By Brad Berger
The first quarter of 2011 was amazing. Not from the standpoint of the US equity markets having their best quarter in a decade, but from the standpoint of the markets moving higher while so many things have gone haywire. The Arab Spring has brought us oil prices near $120 per barrel, adding to our already climbing food and energy costs. Greek and Irish 10-year bonds are yielding more than 10% as investors fear that these countries will become deadbeats and not pay on their debts. Japan suffered a catastrophe, which has been followed by a nuclear nightmare. In the US our Federal Reserve is nearing the end of its money-printing binge, which may or may not lead to financial Armageddon. In the face of all this, our equity markets shrugged and marched higher. Amazing! Is it warranted? We’ll soon find out.
There were some positive signs in our economy, no doubt. We are not shedding jobs as we were in 2008 and 2009. According to the Bureau of Labor Statistics we are currently adding around 200,000 jobs per month. This is nice, but since our workforce is growing by roughly 100,000 per month, the extra 100,000 jobs created won’t go far to alleviate the unemployment problem. Profits are strong, but that is for corporations. As people, our income actually fell a small amount in the last several months.
The real test of how this year, and even this recovery from the Great Recession, will unfold is coming in the month of June. It is then, June 30th to be exact, that the recent round of money printing by the Federal Reserve is set to end. When the Fed prints money, it ends up in banks as deposits, which overloads our economy with “cheap” dollars. This is supposed to make lending easy, and therefore spur on economic activity, particularly in areas that involve debt, like housing and durable goods. For the past two years the Fed has been cranking the printing presses, and will have created over $2.3 trillion out of thin air by the end of June. What do we have to show for it? A lightening run in stocks, a tepid recovery in our economic growth, a very mild recovery in employment with falling wages, and a housing market that has yet to bottom. If this is what trillions of newly printed dollars will purchase, it will be interesting to see what happens when the printing presses stop.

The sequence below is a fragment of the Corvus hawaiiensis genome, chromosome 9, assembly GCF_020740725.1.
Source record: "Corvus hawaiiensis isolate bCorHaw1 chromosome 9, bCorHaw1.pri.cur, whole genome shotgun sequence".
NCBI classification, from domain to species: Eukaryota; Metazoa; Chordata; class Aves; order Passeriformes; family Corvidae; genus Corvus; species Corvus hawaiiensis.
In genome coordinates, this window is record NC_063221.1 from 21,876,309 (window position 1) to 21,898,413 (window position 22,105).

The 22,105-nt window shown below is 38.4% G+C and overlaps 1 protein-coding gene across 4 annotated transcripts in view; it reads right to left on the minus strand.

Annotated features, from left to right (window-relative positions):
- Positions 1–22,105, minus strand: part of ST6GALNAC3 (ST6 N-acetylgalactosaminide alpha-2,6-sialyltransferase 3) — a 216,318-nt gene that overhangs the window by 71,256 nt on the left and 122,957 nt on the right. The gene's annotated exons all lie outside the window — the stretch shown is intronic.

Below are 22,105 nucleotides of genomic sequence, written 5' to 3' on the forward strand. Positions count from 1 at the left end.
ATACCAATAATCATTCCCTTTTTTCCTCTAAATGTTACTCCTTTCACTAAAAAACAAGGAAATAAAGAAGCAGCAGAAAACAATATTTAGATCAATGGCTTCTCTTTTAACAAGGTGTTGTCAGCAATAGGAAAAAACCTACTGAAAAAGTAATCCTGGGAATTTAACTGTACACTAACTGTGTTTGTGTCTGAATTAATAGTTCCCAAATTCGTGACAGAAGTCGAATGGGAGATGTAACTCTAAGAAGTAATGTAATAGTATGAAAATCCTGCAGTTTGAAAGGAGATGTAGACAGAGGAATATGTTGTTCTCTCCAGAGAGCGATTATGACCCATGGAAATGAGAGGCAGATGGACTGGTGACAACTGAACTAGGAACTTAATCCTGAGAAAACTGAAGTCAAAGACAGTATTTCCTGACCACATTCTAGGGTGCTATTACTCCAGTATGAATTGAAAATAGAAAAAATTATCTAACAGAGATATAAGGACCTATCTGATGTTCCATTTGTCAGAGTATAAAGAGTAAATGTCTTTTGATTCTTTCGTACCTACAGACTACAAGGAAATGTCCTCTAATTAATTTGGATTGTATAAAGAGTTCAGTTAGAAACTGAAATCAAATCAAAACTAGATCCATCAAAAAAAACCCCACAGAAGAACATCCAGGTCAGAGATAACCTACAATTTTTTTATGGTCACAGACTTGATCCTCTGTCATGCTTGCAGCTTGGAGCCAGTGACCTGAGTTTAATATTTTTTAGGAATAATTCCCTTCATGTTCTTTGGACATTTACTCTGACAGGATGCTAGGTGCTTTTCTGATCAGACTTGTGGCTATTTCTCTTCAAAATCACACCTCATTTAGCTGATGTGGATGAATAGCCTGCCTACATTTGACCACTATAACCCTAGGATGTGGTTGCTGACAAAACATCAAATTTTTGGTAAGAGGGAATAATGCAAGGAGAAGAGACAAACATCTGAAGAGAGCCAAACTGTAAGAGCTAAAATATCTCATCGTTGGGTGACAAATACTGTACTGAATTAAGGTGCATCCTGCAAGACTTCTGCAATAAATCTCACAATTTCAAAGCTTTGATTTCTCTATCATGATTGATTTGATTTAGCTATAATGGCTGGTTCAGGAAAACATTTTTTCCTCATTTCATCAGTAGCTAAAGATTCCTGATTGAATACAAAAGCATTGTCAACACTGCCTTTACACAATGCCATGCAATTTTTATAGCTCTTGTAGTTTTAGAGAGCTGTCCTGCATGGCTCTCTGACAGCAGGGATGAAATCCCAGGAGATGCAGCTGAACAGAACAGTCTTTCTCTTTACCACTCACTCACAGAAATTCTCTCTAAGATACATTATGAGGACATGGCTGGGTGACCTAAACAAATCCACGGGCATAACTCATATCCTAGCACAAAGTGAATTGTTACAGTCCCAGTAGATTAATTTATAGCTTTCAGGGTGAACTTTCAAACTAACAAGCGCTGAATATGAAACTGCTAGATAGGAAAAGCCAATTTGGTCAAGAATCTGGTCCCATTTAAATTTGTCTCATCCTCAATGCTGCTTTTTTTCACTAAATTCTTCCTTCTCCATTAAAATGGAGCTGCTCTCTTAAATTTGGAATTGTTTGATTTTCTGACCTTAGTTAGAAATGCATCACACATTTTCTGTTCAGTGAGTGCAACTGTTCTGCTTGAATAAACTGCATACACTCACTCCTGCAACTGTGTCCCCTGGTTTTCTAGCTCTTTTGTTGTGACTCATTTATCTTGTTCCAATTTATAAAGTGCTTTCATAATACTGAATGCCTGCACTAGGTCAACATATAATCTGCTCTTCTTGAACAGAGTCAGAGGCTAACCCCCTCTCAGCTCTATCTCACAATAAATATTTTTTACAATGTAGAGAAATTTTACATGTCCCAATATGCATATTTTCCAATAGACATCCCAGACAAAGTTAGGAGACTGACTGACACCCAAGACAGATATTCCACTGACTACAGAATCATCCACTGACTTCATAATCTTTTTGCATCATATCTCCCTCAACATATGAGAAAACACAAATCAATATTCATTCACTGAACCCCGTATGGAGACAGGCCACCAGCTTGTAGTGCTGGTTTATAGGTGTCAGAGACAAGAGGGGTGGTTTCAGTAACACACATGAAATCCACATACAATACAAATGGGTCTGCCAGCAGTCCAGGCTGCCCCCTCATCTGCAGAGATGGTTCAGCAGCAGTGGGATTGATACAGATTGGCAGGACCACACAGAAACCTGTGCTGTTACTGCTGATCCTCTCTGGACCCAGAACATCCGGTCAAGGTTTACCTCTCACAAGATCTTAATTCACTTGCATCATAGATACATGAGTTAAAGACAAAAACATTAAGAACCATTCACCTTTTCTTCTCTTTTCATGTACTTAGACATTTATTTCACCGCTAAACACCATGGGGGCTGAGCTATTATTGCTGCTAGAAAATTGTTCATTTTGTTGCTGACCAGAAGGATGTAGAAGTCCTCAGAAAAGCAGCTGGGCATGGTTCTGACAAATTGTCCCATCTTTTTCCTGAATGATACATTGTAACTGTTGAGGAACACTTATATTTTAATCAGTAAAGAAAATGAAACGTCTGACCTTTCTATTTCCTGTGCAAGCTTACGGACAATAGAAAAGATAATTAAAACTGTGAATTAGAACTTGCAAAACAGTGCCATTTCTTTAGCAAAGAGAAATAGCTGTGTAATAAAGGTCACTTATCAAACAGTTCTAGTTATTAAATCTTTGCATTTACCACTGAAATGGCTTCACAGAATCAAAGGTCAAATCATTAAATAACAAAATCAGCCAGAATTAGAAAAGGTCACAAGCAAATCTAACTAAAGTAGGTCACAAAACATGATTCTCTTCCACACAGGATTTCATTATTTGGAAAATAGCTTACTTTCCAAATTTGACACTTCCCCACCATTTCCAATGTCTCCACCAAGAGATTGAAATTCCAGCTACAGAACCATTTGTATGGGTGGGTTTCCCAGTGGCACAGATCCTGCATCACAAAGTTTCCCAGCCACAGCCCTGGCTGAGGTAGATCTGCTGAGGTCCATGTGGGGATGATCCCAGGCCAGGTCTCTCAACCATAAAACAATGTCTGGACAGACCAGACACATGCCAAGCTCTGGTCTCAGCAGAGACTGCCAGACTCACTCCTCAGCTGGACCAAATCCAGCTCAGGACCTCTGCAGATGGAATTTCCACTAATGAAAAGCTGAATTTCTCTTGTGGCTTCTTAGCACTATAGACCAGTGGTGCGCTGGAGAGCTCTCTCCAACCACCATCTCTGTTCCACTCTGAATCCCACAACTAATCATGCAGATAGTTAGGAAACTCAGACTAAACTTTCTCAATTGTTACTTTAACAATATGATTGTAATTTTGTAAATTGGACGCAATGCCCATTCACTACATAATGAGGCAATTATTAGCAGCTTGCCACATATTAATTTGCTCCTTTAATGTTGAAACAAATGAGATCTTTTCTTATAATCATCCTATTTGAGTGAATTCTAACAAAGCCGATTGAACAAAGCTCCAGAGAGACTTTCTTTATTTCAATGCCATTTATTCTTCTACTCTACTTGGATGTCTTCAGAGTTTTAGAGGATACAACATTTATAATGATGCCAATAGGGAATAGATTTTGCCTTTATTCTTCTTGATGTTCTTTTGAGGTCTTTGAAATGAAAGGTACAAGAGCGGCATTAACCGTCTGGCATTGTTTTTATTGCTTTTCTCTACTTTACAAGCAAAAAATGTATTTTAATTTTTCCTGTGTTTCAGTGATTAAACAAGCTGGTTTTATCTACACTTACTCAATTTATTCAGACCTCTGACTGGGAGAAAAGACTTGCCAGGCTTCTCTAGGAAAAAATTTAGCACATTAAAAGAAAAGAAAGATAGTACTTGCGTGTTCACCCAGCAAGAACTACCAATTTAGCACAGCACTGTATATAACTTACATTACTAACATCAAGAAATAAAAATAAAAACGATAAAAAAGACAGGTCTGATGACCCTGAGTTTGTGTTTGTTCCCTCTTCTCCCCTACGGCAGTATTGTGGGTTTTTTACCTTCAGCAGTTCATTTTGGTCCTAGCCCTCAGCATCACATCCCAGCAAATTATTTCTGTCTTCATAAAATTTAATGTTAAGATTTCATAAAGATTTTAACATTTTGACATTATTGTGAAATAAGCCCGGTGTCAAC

So while it might have seemed like our equity markets could do no wrong, even in the face of tremendous headwinds and difficult events overseas, it is possible that much of that strength has come through the efforts of the Fed. In the months ahead we will find out just how sustainable this recovery really is. Keep a close watch, it could get very dangerous for your financial health!